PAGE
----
by Steven Ertelt
November 23, 2005
Washington, DC (LifeNews.com) — The Food and Drug Administration released an initial report on its investigation into the deaths of four women in California who died after using the dangerous RU 486 abortion pill. The drug monitoring agency says the drugs were not contaminated but noted that all four women died from a rare blood infection.
The FDA will further test the abortion pill Mifepristone to find out why it killed the women via a deadly bacterial virus, Clostridium sordellii.
Despite the deaths, the FDA says it has no immediate plans to place restrictions on the sale of the drug or to pull it from the market while its safety is reviewed, as pro-life groups and lawmakers have asked.
The FDA looked into the deaths when it discovered all four women lived in California. The agency quietly tested the abortion pills to see if they were contaminated and found they were not, according to a New York Times report.
Because they have not reached a conclusive conclusion on the deaths, FDA and Centers for Disease Control officials will put together a scientific meeting next year to discuss the problem, according to two FDA officials who spoke with the Times.
The officials said the discussion will center on how and why the RU 486 abortion drug, also known as Mifeprex, makes women vulnerable to the Clostridium sordellii bacteria. They want to discover how the infection "could be more easily diagnosed and even prevented" one official said.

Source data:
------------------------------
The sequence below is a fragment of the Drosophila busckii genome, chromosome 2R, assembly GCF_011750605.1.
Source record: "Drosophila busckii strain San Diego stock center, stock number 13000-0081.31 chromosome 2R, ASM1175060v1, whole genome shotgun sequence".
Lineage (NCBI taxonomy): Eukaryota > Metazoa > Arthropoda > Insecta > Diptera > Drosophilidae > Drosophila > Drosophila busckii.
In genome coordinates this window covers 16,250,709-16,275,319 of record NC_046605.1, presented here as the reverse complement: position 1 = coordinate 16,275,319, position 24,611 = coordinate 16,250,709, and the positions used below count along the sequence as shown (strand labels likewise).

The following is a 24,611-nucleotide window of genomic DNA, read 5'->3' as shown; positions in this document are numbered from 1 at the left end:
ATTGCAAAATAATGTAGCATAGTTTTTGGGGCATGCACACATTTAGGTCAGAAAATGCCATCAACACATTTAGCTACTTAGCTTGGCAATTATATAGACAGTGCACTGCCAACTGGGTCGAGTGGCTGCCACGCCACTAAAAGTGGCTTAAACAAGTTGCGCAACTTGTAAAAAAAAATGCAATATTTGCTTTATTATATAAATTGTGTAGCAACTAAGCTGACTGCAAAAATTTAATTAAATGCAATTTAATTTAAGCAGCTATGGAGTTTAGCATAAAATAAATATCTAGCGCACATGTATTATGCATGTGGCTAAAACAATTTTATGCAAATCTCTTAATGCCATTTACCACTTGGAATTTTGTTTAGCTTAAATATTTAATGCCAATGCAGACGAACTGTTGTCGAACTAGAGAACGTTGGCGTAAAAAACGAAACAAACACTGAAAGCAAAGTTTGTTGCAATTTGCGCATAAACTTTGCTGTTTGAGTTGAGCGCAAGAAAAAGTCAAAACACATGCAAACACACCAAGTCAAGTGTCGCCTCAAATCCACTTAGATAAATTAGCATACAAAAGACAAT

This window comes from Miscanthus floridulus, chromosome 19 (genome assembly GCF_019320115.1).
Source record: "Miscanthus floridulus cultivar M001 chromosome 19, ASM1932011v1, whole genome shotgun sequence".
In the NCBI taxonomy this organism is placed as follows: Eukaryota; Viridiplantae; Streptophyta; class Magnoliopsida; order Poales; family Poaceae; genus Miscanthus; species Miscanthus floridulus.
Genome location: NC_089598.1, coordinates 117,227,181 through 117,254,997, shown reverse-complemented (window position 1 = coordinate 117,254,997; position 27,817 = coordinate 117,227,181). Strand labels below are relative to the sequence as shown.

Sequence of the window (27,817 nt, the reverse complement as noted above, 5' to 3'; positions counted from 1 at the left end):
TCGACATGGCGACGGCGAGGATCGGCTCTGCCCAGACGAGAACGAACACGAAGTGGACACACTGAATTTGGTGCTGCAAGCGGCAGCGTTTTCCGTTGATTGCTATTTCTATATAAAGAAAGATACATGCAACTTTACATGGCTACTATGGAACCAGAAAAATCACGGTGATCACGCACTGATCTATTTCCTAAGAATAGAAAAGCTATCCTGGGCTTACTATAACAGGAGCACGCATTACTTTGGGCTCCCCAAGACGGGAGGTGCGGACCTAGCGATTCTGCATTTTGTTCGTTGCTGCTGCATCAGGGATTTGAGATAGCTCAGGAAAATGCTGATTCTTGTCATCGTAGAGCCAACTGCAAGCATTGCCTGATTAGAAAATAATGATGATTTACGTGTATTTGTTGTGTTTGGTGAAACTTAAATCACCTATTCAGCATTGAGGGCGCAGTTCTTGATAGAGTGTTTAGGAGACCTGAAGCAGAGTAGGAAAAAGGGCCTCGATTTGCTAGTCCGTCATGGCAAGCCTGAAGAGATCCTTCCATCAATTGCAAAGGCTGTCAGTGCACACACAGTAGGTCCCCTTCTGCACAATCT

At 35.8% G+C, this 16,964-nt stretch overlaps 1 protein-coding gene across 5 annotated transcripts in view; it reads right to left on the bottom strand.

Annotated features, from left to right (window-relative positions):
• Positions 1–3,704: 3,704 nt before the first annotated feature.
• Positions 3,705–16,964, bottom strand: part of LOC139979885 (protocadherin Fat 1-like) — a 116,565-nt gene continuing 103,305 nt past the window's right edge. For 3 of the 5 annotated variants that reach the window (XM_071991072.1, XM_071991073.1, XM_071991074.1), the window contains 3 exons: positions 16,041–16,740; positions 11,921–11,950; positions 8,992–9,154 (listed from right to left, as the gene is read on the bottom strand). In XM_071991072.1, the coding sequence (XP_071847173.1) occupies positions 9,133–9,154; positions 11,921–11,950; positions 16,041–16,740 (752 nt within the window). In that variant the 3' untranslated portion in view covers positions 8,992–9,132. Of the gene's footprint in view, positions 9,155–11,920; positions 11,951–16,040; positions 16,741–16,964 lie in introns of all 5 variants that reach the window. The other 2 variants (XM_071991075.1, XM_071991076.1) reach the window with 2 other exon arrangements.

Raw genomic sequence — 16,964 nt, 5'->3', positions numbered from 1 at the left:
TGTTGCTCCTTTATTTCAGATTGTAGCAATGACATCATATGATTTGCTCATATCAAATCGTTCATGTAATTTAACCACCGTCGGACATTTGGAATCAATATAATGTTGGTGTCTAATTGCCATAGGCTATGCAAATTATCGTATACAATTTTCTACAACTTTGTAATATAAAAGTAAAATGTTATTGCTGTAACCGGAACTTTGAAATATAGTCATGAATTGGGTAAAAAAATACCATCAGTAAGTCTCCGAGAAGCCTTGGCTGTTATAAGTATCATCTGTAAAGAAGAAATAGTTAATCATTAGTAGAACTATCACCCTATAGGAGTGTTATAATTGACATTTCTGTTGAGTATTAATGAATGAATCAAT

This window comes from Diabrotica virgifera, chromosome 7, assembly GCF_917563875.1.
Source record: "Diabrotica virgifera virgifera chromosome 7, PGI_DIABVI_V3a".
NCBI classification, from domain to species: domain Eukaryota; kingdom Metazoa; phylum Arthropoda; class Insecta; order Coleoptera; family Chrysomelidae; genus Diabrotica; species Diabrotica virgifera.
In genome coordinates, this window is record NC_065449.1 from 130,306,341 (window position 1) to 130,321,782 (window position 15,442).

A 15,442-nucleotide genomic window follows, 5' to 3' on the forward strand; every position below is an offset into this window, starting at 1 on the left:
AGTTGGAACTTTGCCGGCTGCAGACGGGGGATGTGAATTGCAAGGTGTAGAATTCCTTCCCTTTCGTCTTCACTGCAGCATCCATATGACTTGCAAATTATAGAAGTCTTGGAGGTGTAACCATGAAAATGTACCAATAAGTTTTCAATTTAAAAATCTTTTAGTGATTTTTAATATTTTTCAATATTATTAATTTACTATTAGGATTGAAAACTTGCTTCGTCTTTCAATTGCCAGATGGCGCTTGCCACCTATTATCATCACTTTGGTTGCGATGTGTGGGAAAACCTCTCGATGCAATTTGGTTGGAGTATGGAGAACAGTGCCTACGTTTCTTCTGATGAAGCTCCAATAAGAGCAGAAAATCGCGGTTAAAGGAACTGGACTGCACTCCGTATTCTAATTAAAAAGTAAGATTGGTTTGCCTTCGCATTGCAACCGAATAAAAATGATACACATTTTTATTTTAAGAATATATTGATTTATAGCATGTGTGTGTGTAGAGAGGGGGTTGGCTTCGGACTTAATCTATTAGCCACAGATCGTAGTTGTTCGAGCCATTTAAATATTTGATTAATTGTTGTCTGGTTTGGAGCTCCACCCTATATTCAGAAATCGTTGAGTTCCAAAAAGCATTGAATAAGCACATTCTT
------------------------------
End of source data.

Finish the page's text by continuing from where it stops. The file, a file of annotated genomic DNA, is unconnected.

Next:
The FDA put warnings on the abortion drug label in July about the risk of infection from the lethal bacteria. The abortion drug now contains the agency’s highest black box warnings, the strictest they put on any drug for sale to patients.
Cynthia Summers, a spokeswoman for abortion drug maker Danco Laboratories, which has denied any role the abortion drug played in the deaths of the women, says she has no idea why the women died.
"I don’t have an answer for you, and because of that I don’t have any running theories," she told the Times.
The women who died all had Clostridium sordellii infections in their uteruses that eventually spread to their bloodstream. They all died before they knew they were lethally sick. A woman in Canada also died from taking the abortion drugs and she, too, had the presence of the deadly bacteria in her system.
No similar deaths have been reported in Europe, but the abortion drug is not used vaginally as much as it is in the United States. Planned Parenthood has come under fire for encouraging women to use the abortion drug vaginally, which goes against FDA recommendations.
Wendy Wright, executive vice president of Concerned Women for America, told the Times the latest news once again proves the drug is unsafe for women. She believes more women may have died from the abortion drug but their deaths have gone unreported because death certificates may have only reported the infections and not the abortions causing them.
"I’m pleased that the FDA is taking a serious look at this," she said, "and hope that they will no longer allow this drug to be available to cause the deaths of more women."